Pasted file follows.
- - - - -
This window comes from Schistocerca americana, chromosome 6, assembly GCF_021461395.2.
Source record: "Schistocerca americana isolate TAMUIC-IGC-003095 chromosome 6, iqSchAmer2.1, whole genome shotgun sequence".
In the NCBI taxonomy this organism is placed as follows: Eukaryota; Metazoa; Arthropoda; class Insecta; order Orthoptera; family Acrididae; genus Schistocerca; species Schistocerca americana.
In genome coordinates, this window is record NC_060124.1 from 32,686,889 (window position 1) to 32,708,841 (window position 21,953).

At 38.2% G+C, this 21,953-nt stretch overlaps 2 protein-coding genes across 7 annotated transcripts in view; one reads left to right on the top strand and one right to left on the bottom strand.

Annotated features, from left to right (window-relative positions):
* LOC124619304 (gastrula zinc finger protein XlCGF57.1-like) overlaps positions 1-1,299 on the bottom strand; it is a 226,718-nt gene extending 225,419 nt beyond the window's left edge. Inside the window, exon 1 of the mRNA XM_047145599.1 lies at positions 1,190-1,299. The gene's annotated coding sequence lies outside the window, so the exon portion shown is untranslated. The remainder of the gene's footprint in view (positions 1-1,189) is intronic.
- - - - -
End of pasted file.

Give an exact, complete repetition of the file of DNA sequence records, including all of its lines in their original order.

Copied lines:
This window comes from Schistocerca americana, chromosome 6, assembly GCF_021461395.2.
Source record: "Schistocerca americana isolate TAMUIC-IGC-003095 chromosome 6, iqSchAmer2.1, whole genome shotgun sequence".
In the NCBI taxonomy this organism is placed as follows: Eukaryota; Metazoa; Arthropoda; class Insecta; order Orthoptera; family Acrididae; genus Schistocerca; species Schistocerca americana.
In genome coordinates, this window is record NC_060124.1 from 32,686,889 (window position 1) to 32,708,841 (window position 21,953).

At 38.2% G+C, this 21,953-nt stretch overlaps 2 protein-coding genes across 7 annotated transcripts in view; one reads left to right on the top strand and one right to left on the bottom strand.

Annotated features, from left to right (window-relative positions):
* LOC124619304 (gastrula zinc finger protein XlCGF57.1-like) overlaps positions 1-1,299 on the bottom strand; it is a 226,718-nt gene extending 225,419 nt beyond the window's left edge. Inside the window, exon 1 of the mRNA XM_047145599.1 lies at positions 1,190-1,299. The gene's annotated coding sequence lies outside the window, so the exon portion shown is untranslated. The remainder of the gene's footprint in view (positions 1-1,189) is intronic.